After the second sajdah, sit up straight. You are now almost at the point of concluding your ṣalāh assuming it is a two rakʿah prayer. Prior to concluding your ṣalāh, you will sit before Allah (ʿazza wa jall), glorifying and praising Him, while also making any final requests.
ʿAbdullāh b. ʿAbbās (radiy Allāhu ʿanhumā) said, “The Messenger of Allah ﷺ would teach us the tashahhud like he would teach us a sūrah from the Qur’ān” (Muslim).
Although there are slight variations to the wording of the tashahhud, the following is one of them. Try your best to memorise what it means.
اَلتَّحِيَّاتُ لِلّٰهِ، وَالصَّلَوَاتُ وَالطَّيِّبَاتُ، اَلسَّلاَمُ عَلَيْكَ أَيُّهَا النَّبِيُّ وَرَحْمَةُ اللّٰهِ وَبَرَكَاتُهُ ، اَلسَّلاَمُ عَلَيْنَا وَعَلَىٰ عِبَادِ اللّٰهِ الصَّالِحِيْنَ، أَشْهَدُ أَنْ لَّا إِلٰهَ إِلَّا اللّٰهُ ، وَأَشْهَدُ أَنَّ مُحَمَّدًا عَبْدُهُ وَرَسُوْلُهُ
All royal greetings belong to Allah, as do prayers and good (deeds and words). May peace, the mercy of Allah and His blessings be upon you O Prophet. Peace be upon us and upon the righteous servants of Allah. I bear witness that there is no god worthy of worship except Allah, and I bear witness that Muhammad is His slave and Messenger (Bukhārī).
اَلتَّحِيَّاتُ لِلّٰهِ، وَالصَّلَوَاتُ وَالطَّيِّبَاتُ
اَلتَّحِيَّاتُ [All royal greetings]: In different cultures, royalty are shown respect in different ways. Some stand upon their arrival and wait for them to be seated before they themselves sit down. Others bow and curtsy. Royalty are also addressed with specific terms of honour (‘Your Honour/Majesty, Your Royal Highness’, etc.) and protocols usually dictate what can and cannot be uttered when greeting them.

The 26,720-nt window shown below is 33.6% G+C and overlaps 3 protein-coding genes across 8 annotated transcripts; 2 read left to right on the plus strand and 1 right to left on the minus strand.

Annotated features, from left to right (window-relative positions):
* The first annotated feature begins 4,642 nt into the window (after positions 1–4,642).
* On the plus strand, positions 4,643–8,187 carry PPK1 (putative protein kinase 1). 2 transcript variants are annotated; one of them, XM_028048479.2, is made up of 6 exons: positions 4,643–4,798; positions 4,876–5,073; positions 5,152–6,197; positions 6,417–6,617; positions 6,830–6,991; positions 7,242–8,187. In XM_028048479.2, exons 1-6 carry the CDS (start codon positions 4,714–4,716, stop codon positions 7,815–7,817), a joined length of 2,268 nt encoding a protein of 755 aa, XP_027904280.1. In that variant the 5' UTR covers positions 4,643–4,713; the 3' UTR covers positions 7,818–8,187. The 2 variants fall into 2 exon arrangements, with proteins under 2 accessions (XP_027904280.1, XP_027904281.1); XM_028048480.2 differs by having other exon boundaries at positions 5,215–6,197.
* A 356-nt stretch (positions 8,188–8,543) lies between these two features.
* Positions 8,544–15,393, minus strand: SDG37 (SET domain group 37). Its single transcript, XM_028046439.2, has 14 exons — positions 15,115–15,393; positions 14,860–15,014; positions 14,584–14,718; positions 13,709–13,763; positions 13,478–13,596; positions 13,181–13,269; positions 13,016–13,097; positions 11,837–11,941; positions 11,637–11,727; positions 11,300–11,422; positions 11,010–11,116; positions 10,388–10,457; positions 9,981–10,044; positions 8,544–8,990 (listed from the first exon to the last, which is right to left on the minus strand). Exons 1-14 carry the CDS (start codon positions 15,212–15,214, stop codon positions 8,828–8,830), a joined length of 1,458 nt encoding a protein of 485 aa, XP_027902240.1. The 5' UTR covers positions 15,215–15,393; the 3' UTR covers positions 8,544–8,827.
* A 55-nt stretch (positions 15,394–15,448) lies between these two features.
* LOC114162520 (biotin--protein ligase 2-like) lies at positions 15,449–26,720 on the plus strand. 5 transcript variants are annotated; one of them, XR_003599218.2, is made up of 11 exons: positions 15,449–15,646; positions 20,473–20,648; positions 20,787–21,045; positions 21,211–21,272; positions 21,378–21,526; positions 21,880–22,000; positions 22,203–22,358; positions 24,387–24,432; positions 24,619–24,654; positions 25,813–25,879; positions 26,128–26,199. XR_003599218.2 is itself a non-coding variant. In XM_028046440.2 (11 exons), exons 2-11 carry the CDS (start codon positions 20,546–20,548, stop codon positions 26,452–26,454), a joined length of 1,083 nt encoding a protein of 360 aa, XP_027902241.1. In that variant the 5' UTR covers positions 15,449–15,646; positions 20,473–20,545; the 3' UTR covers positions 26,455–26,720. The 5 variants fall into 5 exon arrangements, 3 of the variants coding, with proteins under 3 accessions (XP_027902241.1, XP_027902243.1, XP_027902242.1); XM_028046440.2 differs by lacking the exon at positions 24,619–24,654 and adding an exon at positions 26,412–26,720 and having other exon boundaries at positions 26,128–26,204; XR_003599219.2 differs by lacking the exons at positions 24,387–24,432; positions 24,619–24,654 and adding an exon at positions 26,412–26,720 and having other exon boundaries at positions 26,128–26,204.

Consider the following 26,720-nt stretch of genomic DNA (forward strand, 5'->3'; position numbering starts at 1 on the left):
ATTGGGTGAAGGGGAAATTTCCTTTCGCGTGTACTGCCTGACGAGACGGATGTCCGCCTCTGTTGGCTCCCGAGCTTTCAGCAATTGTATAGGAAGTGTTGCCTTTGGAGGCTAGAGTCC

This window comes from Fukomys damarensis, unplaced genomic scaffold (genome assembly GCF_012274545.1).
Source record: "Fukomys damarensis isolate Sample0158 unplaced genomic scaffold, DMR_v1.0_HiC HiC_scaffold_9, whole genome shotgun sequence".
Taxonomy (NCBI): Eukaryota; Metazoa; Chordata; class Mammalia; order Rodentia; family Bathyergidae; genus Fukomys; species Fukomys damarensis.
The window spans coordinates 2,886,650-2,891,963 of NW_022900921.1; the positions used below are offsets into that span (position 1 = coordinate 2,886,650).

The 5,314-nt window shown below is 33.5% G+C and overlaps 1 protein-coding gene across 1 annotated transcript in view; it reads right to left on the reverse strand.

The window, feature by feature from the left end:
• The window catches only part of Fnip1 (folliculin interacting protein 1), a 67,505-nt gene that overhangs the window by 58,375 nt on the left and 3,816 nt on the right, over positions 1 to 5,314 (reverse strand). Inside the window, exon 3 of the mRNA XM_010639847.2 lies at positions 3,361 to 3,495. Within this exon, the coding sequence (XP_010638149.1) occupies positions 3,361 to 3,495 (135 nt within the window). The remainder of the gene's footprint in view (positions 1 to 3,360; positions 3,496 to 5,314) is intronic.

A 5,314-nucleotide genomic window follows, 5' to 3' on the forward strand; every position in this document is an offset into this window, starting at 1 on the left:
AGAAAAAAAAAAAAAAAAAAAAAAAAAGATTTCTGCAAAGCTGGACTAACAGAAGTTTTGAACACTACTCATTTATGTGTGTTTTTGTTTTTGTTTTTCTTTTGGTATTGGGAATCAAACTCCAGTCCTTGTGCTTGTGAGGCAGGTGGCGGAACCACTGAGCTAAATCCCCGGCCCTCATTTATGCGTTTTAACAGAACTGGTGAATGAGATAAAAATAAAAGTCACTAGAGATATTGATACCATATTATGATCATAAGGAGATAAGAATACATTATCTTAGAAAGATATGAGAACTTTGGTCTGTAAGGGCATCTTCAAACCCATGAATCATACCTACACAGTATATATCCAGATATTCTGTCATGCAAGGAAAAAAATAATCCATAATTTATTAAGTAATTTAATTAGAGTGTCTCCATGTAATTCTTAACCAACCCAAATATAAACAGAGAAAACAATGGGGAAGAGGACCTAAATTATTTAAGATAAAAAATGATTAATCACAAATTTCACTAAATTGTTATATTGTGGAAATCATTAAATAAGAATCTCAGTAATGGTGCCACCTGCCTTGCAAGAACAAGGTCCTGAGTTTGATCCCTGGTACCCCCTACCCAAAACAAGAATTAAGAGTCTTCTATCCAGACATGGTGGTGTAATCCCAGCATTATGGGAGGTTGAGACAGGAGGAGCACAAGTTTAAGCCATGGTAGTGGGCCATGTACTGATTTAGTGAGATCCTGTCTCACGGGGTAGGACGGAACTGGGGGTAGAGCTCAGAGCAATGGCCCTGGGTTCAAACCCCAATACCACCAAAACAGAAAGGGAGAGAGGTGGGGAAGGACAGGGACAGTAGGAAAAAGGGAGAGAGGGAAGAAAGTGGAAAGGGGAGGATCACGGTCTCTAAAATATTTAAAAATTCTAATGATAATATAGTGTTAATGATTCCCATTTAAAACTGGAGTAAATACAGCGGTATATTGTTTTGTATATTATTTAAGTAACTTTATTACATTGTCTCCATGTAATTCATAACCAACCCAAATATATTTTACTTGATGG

Taḥiyyāt is plural of the word taḥiyyah, and is derived from the word ‘ḥayāt’, meaning life in Arabic. It is a form of greeting similar to ‘Long live the King/ Queen…’ For Allah (ʿazza wa jall), it means that everlasting kingship, ownership and sovereignty belong only to Him as He Alone is the Ever-Living, the only One who will never die. Thus, He (ʿazza wa jall) is most worthy of all praises and greetings. This is why we say the plural form at-Taḥiyyātu (all royal greetings) and not at-Taḥiyyatu (the singular form) to Allah.
وَالصَّلَوَاتُ [All prayers]: All of the ṣalāh we pray and the supplications we make are only directed to Allah.
وَالطَّيِّبَاتُ [All good]: Ṭayyibāt refers to pure attributes, actions and words. Allah (ʿazza wa jall) is Pure and only accepts the ‘pure’. All of His Actions and Attributes are Pure. He is the Lord of the pure ones, and it is only the pure ones who will be granted closeness to Him in the Abode of eternal honour (Paradise). Only pure actions and words, which are carried out solely for His sake, ascend to Him.
An Alternative Meaning to the Tashahhud:
TAḤIYYĀT – All verbal forms of worship
ṢALAWĀT – All physical forms of worship
ṬAYYIBĀT – All monetary forms of worship
اَلسَّلاَمُ عَلَيْكَ أَيُّهَا النَّبِيُّ وَرَحْمَةُ اللّٰهِ وَبَرَكَاتُهُ
Along with the right Allah (ʿazza wa jall), the Creator, has over you, His creation also has a right over you. They have a right to share a portion of your ṣalāh. Accordingly, you should begin with praying for the best of creation, Muḥammad ﷺ, and then follow this by praying for the righteous servants of Allah.